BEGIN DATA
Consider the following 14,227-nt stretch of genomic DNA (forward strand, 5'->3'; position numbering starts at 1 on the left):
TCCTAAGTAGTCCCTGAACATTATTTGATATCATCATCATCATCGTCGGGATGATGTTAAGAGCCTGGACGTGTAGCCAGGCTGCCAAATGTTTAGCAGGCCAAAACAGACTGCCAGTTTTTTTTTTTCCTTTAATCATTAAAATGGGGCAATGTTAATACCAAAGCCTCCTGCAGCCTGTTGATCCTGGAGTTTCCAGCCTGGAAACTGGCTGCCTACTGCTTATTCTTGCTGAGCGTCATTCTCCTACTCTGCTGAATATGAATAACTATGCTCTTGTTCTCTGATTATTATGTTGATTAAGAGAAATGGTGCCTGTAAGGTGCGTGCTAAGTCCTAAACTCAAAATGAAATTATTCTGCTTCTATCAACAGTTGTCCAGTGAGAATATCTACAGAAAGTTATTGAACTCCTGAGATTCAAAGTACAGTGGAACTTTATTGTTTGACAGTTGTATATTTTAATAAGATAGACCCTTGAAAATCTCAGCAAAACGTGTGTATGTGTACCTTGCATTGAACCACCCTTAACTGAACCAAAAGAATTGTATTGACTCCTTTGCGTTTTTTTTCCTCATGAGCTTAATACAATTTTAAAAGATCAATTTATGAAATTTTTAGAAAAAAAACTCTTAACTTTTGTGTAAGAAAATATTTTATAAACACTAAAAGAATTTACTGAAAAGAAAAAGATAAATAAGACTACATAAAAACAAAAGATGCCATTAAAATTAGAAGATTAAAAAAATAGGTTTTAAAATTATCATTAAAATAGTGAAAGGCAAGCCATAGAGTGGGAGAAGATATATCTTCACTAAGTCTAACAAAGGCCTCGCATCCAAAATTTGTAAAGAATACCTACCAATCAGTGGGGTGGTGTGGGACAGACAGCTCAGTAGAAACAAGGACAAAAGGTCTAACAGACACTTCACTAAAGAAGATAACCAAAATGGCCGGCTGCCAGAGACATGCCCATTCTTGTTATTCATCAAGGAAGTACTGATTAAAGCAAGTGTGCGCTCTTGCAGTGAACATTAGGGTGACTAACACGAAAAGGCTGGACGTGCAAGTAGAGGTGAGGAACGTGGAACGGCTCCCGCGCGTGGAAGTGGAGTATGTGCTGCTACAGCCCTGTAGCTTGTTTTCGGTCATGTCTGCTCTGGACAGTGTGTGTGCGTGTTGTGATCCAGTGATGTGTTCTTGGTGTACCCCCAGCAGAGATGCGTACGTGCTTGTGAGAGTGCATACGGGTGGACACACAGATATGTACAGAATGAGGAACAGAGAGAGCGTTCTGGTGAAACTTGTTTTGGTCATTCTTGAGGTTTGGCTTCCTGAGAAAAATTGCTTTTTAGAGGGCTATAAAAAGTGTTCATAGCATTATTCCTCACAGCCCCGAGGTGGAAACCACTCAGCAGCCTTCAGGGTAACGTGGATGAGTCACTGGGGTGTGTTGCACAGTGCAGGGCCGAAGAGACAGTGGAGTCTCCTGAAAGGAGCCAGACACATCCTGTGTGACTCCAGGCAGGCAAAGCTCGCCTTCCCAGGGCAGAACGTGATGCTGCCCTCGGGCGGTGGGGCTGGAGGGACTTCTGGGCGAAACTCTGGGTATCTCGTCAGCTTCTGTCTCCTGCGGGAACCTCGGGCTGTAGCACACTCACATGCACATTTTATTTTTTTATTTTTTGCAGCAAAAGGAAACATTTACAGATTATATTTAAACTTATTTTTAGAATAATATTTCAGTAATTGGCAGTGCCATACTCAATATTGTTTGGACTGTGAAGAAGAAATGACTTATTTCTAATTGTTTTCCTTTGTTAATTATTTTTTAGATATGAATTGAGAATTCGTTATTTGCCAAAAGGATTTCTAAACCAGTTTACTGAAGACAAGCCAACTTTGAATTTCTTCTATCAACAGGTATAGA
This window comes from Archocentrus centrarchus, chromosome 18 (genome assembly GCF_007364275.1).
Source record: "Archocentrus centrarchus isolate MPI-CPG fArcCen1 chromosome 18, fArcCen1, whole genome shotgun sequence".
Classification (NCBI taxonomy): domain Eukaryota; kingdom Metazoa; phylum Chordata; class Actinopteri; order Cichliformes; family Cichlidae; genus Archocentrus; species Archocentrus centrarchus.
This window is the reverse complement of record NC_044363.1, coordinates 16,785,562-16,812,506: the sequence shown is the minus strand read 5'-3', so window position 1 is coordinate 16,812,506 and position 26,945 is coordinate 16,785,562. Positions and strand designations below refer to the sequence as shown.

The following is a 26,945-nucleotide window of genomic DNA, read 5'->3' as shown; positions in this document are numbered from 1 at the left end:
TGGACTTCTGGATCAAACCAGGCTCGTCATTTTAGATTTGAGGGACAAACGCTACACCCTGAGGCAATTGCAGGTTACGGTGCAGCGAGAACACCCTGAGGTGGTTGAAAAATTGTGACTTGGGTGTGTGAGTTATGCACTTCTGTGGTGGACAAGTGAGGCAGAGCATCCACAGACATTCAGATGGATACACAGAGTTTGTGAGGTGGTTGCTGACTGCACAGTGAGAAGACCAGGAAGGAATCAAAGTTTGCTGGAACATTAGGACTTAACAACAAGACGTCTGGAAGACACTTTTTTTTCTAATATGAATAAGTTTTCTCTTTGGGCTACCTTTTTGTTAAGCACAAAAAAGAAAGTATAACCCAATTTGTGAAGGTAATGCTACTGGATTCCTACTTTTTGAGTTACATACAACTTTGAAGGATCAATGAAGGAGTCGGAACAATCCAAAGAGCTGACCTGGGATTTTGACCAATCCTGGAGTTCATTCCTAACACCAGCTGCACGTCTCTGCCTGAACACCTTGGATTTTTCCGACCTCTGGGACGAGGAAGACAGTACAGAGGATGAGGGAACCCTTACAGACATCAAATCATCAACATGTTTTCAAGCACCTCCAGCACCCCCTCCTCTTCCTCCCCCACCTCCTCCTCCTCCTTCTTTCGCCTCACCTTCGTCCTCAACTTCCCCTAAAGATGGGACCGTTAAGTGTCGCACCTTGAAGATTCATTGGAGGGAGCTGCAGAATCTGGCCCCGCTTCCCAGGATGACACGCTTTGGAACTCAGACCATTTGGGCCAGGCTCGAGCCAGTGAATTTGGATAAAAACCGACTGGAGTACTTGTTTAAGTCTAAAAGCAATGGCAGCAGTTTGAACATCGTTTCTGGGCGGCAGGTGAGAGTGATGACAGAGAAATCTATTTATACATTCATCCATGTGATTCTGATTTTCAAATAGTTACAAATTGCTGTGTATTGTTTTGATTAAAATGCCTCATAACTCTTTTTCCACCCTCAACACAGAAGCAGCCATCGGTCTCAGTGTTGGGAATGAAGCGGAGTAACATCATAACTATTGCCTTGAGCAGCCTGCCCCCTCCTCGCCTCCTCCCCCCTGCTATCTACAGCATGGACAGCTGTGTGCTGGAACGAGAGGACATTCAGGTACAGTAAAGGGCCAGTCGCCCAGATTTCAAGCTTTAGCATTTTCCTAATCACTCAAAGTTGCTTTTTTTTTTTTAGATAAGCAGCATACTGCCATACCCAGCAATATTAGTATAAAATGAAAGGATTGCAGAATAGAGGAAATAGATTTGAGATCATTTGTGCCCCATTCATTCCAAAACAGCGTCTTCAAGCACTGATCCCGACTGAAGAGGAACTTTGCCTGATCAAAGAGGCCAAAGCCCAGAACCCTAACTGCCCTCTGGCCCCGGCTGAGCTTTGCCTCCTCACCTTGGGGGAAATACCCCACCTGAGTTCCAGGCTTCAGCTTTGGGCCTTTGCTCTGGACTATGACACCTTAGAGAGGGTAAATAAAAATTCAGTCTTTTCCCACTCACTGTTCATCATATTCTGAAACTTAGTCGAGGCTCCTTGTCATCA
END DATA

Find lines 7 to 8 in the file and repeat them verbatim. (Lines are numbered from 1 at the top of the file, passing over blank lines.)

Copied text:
The following is a 26,945-nucleotide window of genomic DNA, read 5'->3' as shown; positions in this document are numbered from 1 at the left end:
TGGACTTCTGGATCAAACCAGGCTCGTCATTTTAGATTTGAGGGACAAACGCTACACCCTGAGGCAATTGCAGGTTACGGTGCAGCGAGAACACCCTGAGGTGGTTGAAAAATTGTGACTTGGGTGTGTGAGTTATGCACTTCTGTGGTGGACAAGTGAGGCAGAGCATCCACAGACATTCAGATGGATACACAGAGTTTGTGAGGTGGTTGCTGACTGCACAGTGAGAAGACCAGGAAGGAATCAAAGTTTGCTGGAACATTAGGACTTAACAACAAGACGTCTGGAAGACACTTTTTTTTCTAATATGAATAAGTTTTCTCTTTGGGCTACCTTTTTGTTAAGCACAAAAAAGAAAGTATAACCCAATTTGTGAAGGTAATGCTACTGGATTCCTACTTTTTGAGTTACATACAACTTTGAAGGATCAATGAAGGAGTCGGAACAATCCAAAGAGCTGACCTGGGATTTTGACCAATCCTGGAGTTCATTCCTAACACCAGCTGCACGTCTCTGCCTGAACACCTTGGATTTTTCCGACCTCTGGGACGAGGAAGACAGTACAGAGGATGAGGGAACCCTTACAGACATCAAATCATCAACATGTTTTCAAGCACCTCCAGCACCCCCTCCTCTTCCTCCCCCACCTCCTCCTCCTCCTTCTTTCGCCTCACCTTCGTCCTCAACTTCCCCTAAAGATGGGACCGTTAAGTGTCGCACCTTGAAGATTCATTGGAGGGAGCTGCAGAATCTGGCCCCGCTTCCCAGGATGACACGCTTTGGAACTCAGACCATTTGGGCCAGGCTCGAGCCAGTGAATTTGGATAAAAACCGACTGGAGTACTTGTTTAAGTCTAAAAGCAATGGCAGCAGTTTGAACATCGTTTCTGGGCGGCAGGTGAGAGTGATGACAGAGAAATCTATTTATACATTCATCCATGTGATTCTGATTTTCAAATAGTTACAAATTGCTGTGTATTGTTTTGATTAAAATGCCTCATAACTCTTTTTCCACCCTCAACACAGAAGCAGCCATCGGTCTCAGTGTTGGGAATGAAGCGGAGTAACATCATAACTATTGCCTTGAGCAGCCTGCCCCCTCCTCGCCTCCTCCCCCCTGCTATCTACAGCATGGACAGCTGTGTGCTGGAACGAGAGGACATTCAGGTACAGTAAAGGGCCAGTCGCCCAGATTTCAAGCTTTAGCATTTTCCTAATCACTCAAAGTTGCTTTTTTTTTTTTAGATAAGCAGCATACTGCCATACCCAGCAATATTAGTATAAAATGAAAGGATTGCAGAATAGAGGAAATAGATTTGAGATCATTTGTGCCCCATTCATTCCAAAACAGCGTCTTCAAGCACTGATCCCGACTGAAGAGGAACTTTGCCTGATCAAAGAGGCCAAAGCCCAGAACCCTAACTGCCCTCTGGCCCCGGCTGAGCTTTGCCTCCTCACCTTGGGGGAAATACCCCACCTGAGTTCCAGGCTTCAGCTTTGGGCCTTTGCTCTGGACTATGACACCTTAGAGAGGGTAAATAAAAATTCAGTCTTTTCCCACTCACTGTTCATCATATTCTGAAACTTAGTCGAGGCTCCTTGTCATCA